Stereoscopic view via polarisation
How stereoscopic view via polarisation works and why linear polarisation is normally used.
Light Polarisation: Theory and History
When viewed through a calcite (calcium carbonate, CaCO3) crystal,
text can be seen twice. Newton concluded that his light particles
should also have transversal movement properties. Unfortunately he did not
listen to Hooke who put forward, that Huygens' waves
might be transversal rather than longitudinal. Later, Malus
noticed that the light of a sunset, reflected at the windows of the
Palais de Luxembourg, changes brightness when viewed through such a
crystal under different angles. 
Light is a transversal wave: The vectors of the electric and magnetic field are always perpendicular to the direction of movement. The polarisation of light describes a property of the electrical field vector: If the electrical field vector of a light beam always points into the same (or opposite, i.e. anti-parallel) direction, this beam is linearly polarized.
Generally spoken, light is elliptically polarized which means that the electrical field vector does not always point into the same direction but moves around on an elliptic shape which is normal to the direction of light propagation. There are two interesting special cases: circular polarisation and linear polarisation.
"Natural" light emitted by usual light sources (lamps and other thermal light sources but not lasers) is usually "not polarized". This means that all directions of polarisation are randomly and equally distributed.
Using special filters called polarizers (or polarising filters), one can change the polarisation of a light beam which is traveling through the filter. Basically, this works by absorbing that part of the light which has undesired polarisation so that only the wanted polarisation remains.
3d Channel Separation via Linear Polarisation
[continued from above] This has the following useful consequence: Imagine you send a beam of light though a linear polarizer oriented in a way so that it changes the electrical field to be horizontal. (Note that when using an unpolarized light source, this first filter will absorb half of the intensity.) This beam of horizontally polarized light is then sent through another linear polarizer. If this second filter is oriented just like the first one (i.e. horizontally as well), it will transmit all the light. If, however, it is rotated by 90 degrees and hence vertically oriented, it will absorb all the light and transmit nothing.
In general, if the angle between the two directions is a, then the amount of transmitted light intensity I is (with I0 being the amount of incident light):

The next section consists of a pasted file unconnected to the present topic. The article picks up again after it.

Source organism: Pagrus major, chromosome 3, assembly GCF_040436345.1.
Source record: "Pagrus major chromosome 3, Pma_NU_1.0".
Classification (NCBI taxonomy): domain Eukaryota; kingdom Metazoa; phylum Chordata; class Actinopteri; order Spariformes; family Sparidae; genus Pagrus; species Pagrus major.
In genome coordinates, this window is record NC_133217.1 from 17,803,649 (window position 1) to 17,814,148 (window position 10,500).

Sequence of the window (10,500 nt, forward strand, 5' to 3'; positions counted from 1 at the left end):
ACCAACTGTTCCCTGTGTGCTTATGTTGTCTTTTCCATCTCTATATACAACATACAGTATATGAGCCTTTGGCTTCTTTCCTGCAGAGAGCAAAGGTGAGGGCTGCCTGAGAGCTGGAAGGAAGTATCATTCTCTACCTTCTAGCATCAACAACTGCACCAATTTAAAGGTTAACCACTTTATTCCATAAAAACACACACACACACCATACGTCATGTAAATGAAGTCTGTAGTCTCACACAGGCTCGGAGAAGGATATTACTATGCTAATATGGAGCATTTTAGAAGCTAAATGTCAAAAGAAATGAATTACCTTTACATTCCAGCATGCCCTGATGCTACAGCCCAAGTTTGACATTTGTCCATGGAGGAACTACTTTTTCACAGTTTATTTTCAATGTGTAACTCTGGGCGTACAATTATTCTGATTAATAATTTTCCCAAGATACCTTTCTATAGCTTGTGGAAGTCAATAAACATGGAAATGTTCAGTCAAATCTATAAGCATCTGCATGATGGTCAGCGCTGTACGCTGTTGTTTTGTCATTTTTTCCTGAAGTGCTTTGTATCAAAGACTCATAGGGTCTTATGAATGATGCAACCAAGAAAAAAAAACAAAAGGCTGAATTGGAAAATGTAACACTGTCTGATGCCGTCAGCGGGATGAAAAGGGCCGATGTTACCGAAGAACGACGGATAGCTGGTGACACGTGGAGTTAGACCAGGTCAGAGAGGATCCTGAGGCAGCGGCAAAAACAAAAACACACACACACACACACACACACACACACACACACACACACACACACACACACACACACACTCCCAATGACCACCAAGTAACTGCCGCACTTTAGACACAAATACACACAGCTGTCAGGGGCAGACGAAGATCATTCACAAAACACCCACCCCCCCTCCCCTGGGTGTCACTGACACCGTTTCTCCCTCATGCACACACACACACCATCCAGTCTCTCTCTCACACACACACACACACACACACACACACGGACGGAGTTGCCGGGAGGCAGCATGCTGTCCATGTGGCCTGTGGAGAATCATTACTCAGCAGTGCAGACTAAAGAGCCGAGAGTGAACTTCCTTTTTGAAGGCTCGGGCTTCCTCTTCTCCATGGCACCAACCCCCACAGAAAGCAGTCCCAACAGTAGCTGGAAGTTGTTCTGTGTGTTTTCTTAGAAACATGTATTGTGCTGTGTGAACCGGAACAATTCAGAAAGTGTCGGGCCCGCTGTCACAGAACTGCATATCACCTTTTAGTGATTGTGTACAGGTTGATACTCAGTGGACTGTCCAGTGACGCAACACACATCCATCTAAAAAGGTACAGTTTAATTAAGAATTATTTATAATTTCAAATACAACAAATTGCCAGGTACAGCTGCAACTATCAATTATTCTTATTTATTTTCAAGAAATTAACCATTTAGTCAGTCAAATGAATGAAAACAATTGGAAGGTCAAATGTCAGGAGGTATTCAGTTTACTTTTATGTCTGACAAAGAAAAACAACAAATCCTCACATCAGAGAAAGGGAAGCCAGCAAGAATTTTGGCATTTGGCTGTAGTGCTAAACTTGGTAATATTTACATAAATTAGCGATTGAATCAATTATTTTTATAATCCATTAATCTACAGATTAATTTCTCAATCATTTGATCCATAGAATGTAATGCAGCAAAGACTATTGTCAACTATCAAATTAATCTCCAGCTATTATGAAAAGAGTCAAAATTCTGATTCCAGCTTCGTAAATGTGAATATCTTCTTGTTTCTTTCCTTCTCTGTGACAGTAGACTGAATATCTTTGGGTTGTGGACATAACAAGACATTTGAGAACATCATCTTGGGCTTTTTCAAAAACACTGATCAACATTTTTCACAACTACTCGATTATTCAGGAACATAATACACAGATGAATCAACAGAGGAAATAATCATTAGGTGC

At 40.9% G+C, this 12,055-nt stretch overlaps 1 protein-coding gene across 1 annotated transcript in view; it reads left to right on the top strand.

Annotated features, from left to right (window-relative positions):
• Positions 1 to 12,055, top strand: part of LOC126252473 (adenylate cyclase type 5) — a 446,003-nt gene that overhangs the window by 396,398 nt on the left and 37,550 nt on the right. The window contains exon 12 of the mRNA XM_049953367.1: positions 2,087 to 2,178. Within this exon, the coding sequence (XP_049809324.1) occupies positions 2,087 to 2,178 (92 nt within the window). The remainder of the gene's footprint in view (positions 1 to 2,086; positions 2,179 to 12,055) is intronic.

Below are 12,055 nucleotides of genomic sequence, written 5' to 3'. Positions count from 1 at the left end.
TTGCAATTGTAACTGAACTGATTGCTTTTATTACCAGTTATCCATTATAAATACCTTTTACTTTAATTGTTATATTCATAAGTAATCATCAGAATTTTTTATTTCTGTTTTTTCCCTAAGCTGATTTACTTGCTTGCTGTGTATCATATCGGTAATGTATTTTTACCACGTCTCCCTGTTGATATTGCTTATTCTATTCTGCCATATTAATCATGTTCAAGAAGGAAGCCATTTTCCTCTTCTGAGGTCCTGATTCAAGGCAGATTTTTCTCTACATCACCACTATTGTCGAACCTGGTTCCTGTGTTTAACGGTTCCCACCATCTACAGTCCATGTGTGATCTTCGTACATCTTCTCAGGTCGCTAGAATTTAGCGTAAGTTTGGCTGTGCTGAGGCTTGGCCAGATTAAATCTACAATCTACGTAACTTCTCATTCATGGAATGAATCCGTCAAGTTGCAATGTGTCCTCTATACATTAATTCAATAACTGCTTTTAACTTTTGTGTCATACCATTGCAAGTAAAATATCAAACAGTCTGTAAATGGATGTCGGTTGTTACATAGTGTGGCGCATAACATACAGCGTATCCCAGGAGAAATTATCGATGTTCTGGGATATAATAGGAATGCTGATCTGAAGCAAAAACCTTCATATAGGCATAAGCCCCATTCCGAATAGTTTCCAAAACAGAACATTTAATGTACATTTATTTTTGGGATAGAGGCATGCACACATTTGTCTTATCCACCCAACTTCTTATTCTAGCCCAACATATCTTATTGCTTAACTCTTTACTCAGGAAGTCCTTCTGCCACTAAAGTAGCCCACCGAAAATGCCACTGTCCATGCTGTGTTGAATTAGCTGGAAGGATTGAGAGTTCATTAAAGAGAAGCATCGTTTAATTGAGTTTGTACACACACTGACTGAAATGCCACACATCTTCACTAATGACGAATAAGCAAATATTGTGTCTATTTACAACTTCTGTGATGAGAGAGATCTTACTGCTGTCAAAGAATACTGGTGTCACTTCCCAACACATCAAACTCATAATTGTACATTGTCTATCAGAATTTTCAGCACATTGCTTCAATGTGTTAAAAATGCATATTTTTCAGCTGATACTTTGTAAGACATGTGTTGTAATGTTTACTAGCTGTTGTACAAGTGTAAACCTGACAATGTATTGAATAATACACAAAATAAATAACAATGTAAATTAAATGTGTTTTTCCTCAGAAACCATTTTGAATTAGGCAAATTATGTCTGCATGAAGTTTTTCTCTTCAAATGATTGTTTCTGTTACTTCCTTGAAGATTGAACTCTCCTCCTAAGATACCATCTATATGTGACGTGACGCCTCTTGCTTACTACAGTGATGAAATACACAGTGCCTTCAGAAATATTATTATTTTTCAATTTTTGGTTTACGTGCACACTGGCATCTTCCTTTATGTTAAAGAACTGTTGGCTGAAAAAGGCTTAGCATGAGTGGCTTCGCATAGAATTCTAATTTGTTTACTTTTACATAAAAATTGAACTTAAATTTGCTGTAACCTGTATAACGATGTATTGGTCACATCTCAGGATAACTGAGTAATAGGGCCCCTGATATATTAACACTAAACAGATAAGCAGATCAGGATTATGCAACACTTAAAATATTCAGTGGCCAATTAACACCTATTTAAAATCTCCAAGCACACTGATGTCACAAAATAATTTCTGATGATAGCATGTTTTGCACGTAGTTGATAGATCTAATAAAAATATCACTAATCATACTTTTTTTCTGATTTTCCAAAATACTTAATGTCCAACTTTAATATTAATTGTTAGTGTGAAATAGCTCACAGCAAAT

I=I0 cos2(a) (Malus' law)
The above effect can be used to project two different images (the left and the right view) on the same image plane and then separate them again in front of the viewer's eyes using polarizing filters as goggles: The left and right images are projected with standard projection devices by sending them through a horizontal and a vertical (linear) polarizer, respectively. (In 3d cinemas, these polarizing foils are sometimes simply sitcked on the glass window which separates the projection room from the presentation room.) The viewer then looks at this image with special glasses which use a horizontal (linear) polarizer for the left and a vertical one for the right eye.
Hence, the left eye only sees the left image and the right eye only the right one. This only works as long as the spectator does not rotate his head around the viewing axis, i.e. if you lean to the right in order to whisper into you right neighbour's ear, the filters in the goggles are no longer oriented like the ones in the projector and one sees "ghost-images", which is simply due to some light from the left image being transmitted by the filter in front of the right eye and vice versa. (If you put up the goggles the wrong way (swap right and left), then the right eye sees the left image and... well, try out yourself the next time you have the chance.)
(Note that you may turn your head left and right without trouble
as long as you keep sitting/standing upright.
Why not use Circular Polarisation
As explained above, the linear polarisation method has the disadvantage that the viewer and the projector need to be "aligned", i.e. you must sit upright and may not lean to the left or right side.
To overcome this problem, one could, in theory, use circular polarisation. The setup works exactly as described above after substituting horizontal and vertical polarisation with left-circular and right-circular polarisation. This way, a spectator may still lean to one side because (even if he stands on his head) light coming left- or right-circular will be filtered correctly in his goggles (unless s/he loses them due to too much acrobatics). However, there is not much practical use because while the right (left) image will always be seen right (left) eye, the shift axis won't tilt when the viewer lean to one side. So, both the images will typically remain hoizontally separated while a viewer having his head at 45 degrees will expect to have left and right image shifted along a 45 degree axis instead of a horizontal one.
Technically, this could be done by substituting linear polarizers with circular ones but this has several disadvantages:
If one ignores this things, then circular polarisation could as well be used as long as one looks directly into the projection device. But the killer for cinema solutions is:
(Note that, in case it would work, in such a cinema you could change the left
and right glass without trouble as long as the temple
points in your direction. If you rotate the goggles so that the temple
points away from you towards the screen, the 3d effect is lost.
Why? - Think a moment.
 Gerthsen, Physik, 20th edition, p. 534